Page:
Current federal motor vehicle safety standards don’t address automated vehicle technology, but the White House is looking to change that. The administration’s new set of policies will place the Department of Transportation at the helm of development, situating the government in a position to inspect and approve self-driving technologies.
With this in mind, the guidelines released underscored important issues that need immediate attention, such as safety expectations. However, they weren’t so specific and restrictive that pioneers like Lyft, Uber, and Tesla will be left with no room to innovate. As US Transportation Secretary Anthony Foxx noted, “Our intention is to cover the waterfront as best we can. There’s going to be a need for conversation over the long term.”
The pivot towards autonomous and semi-autonomous cars definitely signals a transition in the transportation industry. This nascent development promises not only hours and dollars saved with efficient travel routes, but also the potential to prevent hundreds of vehicle-related deaths.
The post The Age of the Self-Driving Car: U.S. Unveils Sweeping Policy for Autonomous Tech appeared first on Futurism.
Predictions of the future of the cars are as numerous as the companies that make them. Some predict that people will own futuristic self-driving cars in the next few years, while others are willing to stick it out with the human-controlled variety.
Outside of car manufacturing, some are even saying car ownership not a part of our autonomous driving future. At least that’s what Lyft president and co-founder John Zimmer thinks will happen when self-driving cars eventually take over.
Zimmer released a 14-page document that outlined his vision for the future of transport. In it, he predicts that a majority of Lyft’s fleet will be self-driving and completely driverless by the year 2021. He sees that personal ownership of cars will be a thing of the past, at least in America, by 2025. Instead, we will have services like Lyft operate on a per-mile subscription basis (think Netflix). There could even be cars tailored to entertainment, work, or even partying.Retooling the Urban Landscape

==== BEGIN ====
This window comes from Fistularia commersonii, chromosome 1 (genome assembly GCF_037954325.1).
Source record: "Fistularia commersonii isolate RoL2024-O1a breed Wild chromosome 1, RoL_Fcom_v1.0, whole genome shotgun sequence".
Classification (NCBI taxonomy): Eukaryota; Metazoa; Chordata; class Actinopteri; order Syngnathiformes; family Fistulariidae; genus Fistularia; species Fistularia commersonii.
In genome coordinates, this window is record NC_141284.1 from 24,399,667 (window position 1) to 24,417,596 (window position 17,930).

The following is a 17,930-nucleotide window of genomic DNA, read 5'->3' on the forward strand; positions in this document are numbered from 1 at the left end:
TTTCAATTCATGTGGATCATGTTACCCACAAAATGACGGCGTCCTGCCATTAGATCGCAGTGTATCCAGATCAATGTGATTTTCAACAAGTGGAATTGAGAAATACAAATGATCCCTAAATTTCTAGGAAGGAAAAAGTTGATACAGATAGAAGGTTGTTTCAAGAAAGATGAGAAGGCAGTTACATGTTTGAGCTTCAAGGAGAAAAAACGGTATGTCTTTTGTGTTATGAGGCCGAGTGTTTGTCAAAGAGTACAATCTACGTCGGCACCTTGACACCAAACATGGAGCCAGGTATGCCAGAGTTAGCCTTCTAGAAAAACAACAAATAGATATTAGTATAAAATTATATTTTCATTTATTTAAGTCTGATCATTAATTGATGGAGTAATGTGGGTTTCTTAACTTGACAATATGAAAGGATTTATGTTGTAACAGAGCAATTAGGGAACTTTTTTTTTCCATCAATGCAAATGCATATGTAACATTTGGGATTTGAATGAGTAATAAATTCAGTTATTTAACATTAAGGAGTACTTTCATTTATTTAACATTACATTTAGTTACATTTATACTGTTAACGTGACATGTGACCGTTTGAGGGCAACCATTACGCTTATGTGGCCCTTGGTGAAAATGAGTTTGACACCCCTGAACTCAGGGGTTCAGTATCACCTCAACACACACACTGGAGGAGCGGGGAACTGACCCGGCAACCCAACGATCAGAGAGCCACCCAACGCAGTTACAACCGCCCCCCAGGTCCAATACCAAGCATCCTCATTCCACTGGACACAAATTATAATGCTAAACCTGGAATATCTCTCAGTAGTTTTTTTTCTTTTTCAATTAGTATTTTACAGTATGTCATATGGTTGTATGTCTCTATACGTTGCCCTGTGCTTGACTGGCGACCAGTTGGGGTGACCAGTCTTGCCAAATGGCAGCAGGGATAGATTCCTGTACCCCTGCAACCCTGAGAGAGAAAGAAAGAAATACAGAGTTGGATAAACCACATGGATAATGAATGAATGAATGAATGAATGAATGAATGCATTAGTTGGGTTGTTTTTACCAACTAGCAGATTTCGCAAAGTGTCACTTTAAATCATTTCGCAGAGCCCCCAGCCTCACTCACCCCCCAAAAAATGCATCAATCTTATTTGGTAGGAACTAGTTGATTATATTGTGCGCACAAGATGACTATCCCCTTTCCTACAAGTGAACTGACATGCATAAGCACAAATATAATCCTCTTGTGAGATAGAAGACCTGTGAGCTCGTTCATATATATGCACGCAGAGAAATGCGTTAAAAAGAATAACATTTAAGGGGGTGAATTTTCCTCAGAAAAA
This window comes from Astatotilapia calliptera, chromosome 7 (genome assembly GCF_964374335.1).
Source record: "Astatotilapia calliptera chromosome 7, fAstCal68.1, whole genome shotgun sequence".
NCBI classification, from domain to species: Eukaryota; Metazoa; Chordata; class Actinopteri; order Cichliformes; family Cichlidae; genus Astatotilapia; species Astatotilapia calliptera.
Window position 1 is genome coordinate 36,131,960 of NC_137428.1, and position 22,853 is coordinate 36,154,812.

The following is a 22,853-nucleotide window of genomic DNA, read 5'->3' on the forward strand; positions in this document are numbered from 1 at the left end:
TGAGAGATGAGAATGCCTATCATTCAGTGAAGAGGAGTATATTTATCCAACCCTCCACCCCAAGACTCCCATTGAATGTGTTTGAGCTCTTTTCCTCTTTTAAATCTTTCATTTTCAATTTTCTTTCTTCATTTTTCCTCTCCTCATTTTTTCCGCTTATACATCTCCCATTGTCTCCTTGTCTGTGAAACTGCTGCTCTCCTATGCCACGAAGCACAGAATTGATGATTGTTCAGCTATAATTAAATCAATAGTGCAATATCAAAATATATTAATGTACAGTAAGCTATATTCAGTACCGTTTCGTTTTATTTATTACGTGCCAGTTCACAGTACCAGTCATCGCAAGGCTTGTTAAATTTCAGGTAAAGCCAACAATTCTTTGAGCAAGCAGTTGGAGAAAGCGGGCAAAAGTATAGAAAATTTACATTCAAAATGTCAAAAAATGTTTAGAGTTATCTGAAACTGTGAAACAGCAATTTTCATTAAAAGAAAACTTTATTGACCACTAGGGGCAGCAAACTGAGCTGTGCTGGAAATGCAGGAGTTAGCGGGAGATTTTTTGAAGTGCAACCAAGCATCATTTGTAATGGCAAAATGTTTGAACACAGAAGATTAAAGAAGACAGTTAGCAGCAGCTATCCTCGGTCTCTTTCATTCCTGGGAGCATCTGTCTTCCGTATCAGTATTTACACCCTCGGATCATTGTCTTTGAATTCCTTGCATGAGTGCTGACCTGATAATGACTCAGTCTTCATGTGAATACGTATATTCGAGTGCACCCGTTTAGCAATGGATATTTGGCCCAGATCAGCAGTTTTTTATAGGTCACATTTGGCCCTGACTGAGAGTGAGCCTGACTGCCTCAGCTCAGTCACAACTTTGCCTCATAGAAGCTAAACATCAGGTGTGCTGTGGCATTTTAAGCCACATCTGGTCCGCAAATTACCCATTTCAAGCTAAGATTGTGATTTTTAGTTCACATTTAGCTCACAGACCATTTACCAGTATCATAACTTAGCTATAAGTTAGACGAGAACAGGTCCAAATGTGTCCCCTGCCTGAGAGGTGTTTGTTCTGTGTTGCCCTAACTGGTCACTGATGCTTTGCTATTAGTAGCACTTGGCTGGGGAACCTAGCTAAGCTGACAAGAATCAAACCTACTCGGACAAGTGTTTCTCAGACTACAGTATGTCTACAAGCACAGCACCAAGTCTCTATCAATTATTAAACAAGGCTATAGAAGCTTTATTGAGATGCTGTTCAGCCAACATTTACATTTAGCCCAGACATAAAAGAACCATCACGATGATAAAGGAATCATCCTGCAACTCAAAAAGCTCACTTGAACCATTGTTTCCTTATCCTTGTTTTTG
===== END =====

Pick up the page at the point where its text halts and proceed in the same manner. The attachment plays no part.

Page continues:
Uber seems to be slightly ahead of the curve with their autonomous ventures. The rival ride sharing service recently put its semi-autonomous (a driver is in the car to respond to any glitches or emergency situations) vehicles on the streets of Pittsburgh. Zimmer views this as a “marketing stunt.” Uber has partnered with Volvo to produce a fully autonomous car, also by 2021.
These revolutionary developments could literally change the urban landscape. Mother Jones reports that the total area of parking space in the US is greater than the size of the entire state of Connecticut. Similar to the reclamation of urban space done in New York City with the High Line, parking space would be able to be reclaimed for parks, housing, hospitals, schools, or any other useful development. Even more, pollution from gas guzzling cars would dramatically decrease as more people would be using fewer cars, but also these vehicles will likely be electric.
The post Lyft Co-Founder: In 5 Years, Our Cars Will be Driving Themselves appeared first on Futurism.
This software predicts flooding before a single drop of rain falls.
Gasparzinho is a pediatrics bot that helps children have fun at the doctor’s.
The London borough of Enfield has enlisted artificial intelligence Amelia to take on customer service tasks for its residents starting late this year.
Developed by IPSoft, Amelia is a cognitive agent, capable of automating certain tasks as well as learn from its interactions. As to what makes Amelia a competent asset to the council, IPSoft says she is “[c]apable of analysing natural language, she understands context, applies logic, learns, resolves problems and even senses emotions.”
Amelia currently handles cognitive customer experience for professional services company Accenture and financial consultancy firm Deloitte. This will, however, be her first public sector role.
“From Alexa to Viv, the world is now full of voice-enabled cloud-connected assistants. But Amelia is more than merely a series of speech-savvy algorithms — she’s Siri with a doctorate in psychology,” IPsoft says on their website. She also speaks in natural human language.
IPsoft CEO Frank Lansink says that Amelia is the perfect solution to the changing demands of public services. She will be assisting residents in completing applications, finding information, and will help simplify the council’s internal processes. Plans to have Amelia streamline authentication of permits and license applications are also being considered.
Lansink says Amelia will drive costs down while providing residents better, effortless interaction at their own convenience.
“With the rise of powerful cognitive platforms such as Amelia, government organizations have an opportunity to completely reimagine how frontline public services are delivered.”
The post The AI of Tomorrow: Amelia’s Like Siri, But With A Doctorate in Psychology appeared first on Futurism.